Every other day, a new proposal or manuscript for a “memoir” hits my desk. The problem arises immediately, especially for some of those I work with who sometimes blurt out: Is this a growing category? Do people read memoirs? And finally, what is a memoir, really?
What follows is a very brief exploration of these questions, in no particular order.
Let go to the basics first: At its essence, a Memoir is a form of autobiographical writing, or a story (or series of stories) from a person’s life. Simple, right? Memoirs may appear less structured or encompassing than formal autobiographical works as they are usually about a phase or episode of a life rather than the chronological telling of a life from childhood to adulthood and old age. Most memoirs are written from the first person point of view. The term "memoir" has actually begun to replace "autobiography" in its popular use in some ways.
So that's a quick summary. But it's funny to me when people wonder about the salability of memoirs, so I want to ask YOU a question. Do you read memoirs? If so, what was the last one you read?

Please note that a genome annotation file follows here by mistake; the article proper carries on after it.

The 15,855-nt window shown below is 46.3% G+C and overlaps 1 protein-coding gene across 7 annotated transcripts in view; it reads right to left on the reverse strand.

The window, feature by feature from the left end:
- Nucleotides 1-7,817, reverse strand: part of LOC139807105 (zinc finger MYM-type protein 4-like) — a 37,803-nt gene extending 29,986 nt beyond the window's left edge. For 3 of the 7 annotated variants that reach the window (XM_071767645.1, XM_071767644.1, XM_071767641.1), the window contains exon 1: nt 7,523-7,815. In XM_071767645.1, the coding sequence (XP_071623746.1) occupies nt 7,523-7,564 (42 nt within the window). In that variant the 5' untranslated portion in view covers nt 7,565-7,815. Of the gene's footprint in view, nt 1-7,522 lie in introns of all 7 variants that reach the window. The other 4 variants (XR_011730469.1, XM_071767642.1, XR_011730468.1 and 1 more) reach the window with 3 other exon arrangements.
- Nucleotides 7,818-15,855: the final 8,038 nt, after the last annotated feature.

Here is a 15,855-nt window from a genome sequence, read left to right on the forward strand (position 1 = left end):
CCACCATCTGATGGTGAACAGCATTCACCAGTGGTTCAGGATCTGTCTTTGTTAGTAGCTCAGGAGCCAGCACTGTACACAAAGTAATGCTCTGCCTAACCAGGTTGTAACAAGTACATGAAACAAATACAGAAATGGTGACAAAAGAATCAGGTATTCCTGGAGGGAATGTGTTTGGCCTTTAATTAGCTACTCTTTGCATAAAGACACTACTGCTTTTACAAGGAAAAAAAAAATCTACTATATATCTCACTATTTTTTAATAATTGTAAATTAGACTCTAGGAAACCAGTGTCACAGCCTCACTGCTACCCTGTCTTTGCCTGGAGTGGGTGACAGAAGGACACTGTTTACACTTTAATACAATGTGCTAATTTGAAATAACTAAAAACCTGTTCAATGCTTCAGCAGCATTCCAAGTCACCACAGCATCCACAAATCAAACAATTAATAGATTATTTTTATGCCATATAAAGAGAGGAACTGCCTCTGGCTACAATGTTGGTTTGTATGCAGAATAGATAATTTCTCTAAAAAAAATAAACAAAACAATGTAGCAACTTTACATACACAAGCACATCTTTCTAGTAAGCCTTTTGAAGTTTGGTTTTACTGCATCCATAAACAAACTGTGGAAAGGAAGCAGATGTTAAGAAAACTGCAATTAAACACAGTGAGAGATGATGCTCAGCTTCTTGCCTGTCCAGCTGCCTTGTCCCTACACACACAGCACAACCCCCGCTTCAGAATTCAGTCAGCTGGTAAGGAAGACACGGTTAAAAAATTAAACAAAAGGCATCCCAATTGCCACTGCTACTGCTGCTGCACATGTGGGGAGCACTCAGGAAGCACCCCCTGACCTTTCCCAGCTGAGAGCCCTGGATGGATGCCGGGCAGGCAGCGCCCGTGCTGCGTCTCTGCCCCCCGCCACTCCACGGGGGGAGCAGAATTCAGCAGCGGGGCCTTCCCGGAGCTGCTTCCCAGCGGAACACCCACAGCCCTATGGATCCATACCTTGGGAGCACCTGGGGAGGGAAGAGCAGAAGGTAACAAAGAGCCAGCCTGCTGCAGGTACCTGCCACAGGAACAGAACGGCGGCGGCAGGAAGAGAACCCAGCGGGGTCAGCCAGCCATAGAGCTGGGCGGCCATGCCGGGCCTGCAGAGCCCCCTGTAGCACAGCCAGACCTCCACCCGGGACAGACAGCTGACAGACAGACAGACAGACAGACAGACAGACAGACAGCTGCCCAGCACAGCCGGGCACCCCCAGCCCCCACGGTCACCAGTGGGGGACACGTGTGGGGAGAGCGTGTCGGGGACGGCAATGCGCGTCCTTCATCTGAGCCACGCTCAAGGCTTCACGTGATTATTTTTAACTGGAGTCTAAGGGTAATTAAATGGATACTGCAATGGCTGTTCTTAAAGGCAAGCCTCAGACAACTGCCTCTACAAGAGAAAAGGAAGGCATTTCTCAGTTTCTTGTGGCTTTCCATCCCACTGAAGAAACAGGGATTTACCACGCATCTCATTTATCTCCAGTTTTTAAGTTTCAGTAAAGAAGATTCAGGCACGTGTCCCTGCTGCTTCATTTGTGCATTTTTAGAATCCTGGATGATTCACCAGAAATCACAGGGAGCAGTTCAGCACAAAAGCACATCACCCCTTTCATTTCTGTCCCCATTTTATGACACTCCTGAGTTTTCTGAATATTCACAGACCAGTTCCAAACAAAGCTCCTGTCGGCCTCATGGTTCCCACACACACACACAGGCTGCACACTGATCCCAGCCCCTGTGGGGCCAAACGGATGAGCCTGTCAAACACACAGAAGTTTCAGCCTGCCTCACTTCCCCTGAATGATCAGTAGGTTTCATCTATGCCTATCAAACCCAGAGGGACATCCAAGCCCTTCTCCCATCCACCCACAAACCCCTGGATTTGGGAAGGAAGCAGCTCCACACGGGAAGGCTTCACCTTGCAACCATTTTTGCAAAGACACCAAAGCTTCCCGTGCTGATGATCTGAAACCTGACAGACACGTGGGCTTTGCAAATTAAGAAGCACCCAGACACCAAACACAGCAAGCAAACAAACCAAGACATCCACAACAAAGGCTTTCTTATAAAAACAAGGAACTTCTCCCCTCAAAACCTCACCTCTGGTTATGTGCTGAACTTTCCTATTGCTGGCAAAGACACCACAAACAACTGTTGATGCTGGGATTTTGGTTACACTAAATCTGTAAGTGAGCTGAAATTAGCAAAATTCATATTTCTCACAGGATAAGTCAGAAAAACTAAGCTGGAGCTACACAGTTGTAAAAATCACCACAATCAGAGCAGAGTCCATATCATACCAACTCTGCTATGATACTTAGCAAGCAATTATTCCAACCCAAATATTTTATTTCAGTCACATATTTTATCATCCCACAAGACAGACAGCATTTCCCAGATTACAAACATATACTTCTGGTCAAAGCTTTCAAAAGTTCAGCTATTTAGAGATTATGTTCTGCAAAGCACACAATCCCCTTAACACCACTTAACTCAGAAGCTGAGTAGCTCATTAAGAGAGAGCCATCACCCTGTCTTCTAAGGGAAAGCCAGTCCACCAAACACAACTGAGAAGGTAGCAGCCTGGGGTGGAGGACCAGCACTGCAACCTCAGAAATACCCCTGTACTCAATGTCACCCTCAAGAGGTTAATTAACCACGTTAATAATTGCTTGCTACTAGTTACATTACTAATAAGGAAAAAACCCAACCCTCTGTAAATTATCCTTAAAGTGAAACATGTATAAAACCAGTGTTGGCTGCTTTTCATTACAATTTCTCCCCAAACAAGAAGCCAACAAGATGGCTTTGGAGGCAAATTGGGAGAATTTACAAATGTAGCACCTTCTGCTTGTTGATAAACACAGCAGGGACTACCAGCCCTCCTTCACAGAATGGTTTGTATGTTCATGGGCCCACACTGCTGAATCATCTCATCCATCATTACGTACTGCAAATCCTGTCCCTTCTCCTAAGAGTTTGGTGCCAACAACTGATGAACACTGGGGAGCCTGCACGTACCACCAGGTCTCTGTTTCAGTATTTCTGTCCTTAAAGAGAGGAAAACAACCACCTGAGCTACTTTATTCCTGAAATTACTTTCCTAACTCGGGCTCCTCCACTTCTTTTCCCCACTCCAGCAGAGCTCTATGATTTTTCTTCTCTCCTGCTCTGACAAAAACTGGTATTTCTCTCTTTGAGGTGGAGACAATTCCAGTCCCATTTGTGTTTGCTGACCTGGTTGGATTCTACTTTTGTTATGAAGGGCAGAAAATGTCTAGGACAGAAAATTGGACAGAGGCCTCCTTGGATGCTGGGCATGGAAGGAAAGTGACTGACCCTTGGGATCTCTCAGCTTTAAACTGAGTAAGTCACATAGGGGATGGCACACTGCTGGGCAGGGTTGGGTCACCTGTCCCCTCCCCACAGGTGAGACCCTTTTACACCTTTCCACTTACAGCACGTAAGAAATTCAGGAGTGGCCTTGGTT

In the past few years I've picked up memoirs by David Sedaris, Anne LaMott, Augusten Burroughs, Donald Miller, and of course, Dave Eggers. Who do you read?
In my exploration of this area of the market, there are TWO forces that increase the appeal of a memoir to the marketplace: Dynamite Writing about a unique stories or set of influences in one's life or upbringing (A Heartbreaking Work of Staggering Genius, by Dave Eggers, Traveling Mercies by Anne LaMott, Angela’s Ashes, by Frank McCourt, or Running with Scissors, by Augusten Burroughs).
The second force that helps a memoir appeal to a broader audience is a Compelling or Known Personality or Life Story (The Measure of a Man, by Sidney Poitier, Dispatches from the Edge, by Anderson Cooper, My Life by Bill Clinton).
And why is the form so popular these days? Well, after trolling through hundreds and thousands of proposals and queries, I see more books written "about my life" than anything else.
We all want to write about ourselves it seems, which is fantastic, so long as your memoir takes people on a journey worth remembering! : )
Photo from freedigitalphotos.net.